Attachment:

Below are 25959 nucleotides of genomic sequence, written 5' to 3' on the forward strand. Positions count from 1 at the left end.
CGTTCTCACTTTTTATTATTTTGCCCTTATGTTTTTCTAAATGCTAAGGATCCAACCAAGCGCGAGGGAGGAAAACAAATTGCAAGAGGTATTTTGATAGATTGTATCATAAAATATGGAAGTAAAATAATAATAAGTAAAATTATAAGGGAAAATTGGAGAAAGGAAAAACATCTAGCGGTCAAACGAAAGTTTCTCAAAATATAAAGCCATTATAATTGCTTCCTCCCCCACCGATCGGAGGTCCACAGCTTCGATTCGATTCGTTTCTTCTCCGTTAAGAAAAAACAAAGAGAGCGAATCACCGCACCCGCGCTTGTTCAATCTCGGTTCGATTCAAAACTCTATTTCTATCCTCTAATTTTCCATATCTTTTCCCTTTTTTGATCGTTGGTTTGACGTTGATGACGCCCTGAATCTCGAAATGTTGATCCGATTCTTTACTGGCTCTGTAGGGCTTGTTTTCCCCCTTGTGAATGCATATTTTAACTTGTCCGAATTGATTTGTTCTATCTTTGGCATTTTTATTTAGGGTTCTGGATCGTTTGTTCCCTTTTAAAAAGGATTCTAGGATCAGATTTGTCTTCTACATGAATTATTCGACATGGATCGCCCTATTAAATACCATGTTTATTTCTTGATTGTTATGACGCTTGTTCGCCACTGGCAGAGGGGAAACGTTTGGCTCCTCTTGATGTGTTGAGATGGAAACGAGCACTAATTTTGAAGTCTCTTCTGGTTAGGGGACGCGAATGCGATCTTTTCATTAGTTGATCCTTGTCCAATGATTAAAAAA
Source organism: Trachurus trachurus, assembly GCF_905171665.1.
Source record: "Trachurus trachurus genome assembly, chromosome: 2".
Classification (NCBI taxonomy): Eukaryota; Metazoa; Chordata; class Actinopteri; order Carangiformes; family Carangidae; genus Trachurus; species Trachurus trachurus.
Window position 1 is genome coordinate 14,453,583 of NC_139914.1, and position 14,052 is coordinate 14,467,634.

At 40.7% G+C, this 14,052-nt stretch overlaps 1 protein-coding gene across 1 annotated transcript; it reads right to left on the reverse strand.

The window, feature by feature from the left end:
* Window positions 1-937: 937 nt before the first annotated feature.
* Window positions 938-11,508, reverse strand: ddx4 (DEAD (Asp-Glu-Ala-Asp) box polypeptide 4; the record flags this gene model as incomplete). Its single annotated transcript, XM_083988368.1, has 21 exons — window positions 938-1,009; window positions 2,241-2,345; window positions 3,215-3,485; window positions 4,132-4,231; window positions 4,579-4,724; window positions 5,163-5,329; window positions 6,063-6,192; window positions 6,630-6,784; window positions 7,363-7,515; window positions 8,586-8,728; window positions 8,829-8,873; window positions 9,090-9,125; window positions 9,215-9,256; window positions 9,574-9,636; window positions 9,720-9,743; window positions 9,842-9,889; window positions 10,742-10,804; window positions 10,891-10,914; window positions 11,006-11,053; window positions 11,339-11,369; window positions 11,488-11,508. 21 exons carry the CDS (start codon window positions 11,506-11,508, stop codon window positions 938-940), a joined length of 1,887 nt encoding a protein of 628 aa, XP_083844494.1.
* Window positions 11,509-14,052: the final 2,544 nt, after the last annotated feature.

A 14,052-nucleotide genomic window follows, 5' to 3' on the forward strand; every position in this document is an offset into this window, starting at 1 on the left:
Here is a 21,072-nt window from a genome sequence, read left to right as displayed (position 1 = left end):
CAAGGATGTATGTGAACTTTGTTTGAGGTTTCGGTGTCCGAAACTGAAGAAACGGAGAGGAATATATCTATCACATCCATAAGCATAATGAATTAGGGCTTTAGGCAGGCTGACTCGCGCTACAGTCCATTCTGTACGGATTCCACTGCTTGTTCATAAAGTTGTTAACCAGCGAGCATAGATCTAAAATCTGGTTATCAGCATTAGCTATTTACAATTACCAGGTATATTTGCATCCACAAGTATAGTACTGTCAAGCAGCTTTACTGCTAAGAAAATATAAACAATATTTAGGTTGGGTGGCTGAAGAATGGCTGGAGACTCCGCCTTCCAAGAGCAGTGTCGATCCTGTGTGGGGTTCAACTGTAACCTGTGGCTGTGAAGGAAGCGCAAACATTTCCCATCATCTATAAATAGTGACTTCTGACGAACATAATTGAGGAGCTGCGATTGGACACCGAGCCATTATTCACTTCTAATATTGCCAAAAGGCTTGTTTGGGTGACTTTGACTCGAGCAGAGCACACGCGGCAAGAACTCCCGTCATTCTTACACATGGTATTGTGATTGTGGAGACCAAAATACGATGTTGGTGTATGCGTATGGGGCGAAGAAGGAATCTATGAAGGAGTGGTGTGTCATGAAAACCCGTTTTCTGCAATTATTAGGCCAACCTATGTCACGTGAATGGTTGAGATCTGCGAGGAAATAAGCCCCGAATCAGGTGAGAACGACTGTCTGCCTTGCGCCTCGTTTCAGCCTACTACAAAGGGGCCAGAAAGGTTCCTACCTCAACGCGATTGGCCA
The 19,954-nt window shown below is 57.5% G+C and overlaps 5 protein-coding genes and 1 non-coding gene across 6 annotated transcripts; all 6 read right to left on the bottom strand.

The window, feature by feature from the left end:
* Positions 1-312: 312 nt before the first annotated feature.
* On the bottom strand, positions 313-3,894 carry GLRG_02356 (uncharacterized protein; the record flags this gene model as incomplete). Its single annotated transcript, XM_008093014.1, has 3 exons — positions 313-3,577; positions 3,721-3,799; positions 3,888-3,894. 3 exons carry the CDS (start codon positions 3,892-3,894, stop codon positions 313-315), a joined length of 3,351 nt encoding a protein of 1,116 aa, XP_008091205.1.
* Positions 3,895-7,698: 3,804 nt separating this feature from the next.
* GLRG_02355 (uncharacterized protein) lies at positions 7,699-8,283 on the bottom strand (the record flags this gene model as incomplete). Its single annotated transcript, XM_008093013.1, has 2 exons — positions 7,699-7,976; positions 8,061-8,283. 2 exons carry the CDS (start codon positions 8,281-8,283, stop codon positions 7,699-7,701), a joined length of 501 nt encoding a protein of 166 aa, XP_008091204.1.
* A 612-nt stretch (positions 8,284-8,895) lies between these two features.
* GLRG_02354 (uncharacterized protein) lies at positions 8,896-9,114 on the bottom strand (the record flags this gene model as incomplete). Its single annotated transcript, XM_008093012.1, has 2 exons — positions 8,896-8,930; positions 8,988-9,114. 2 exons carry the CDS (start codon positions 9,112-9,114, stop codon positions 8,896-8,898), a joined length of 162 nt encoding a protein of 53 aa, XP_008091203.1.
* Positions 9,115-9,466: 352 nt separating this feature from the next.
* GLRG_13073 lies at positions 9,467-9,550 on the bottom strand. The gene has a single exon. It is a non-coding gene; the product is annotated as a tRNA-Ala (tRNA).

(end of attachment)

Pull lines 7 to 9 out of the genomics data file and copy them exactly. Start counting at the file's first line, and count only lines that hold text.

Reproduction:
At 40.7% G+C, this 14,052-nt stretch overlaps 1 protein-coding gene across 1 annotated transcript; it reads right to left on the reverse strand.

The window, feature by feature from the left end:
* Window positions 1-937: 937 nt before the first annotated feature.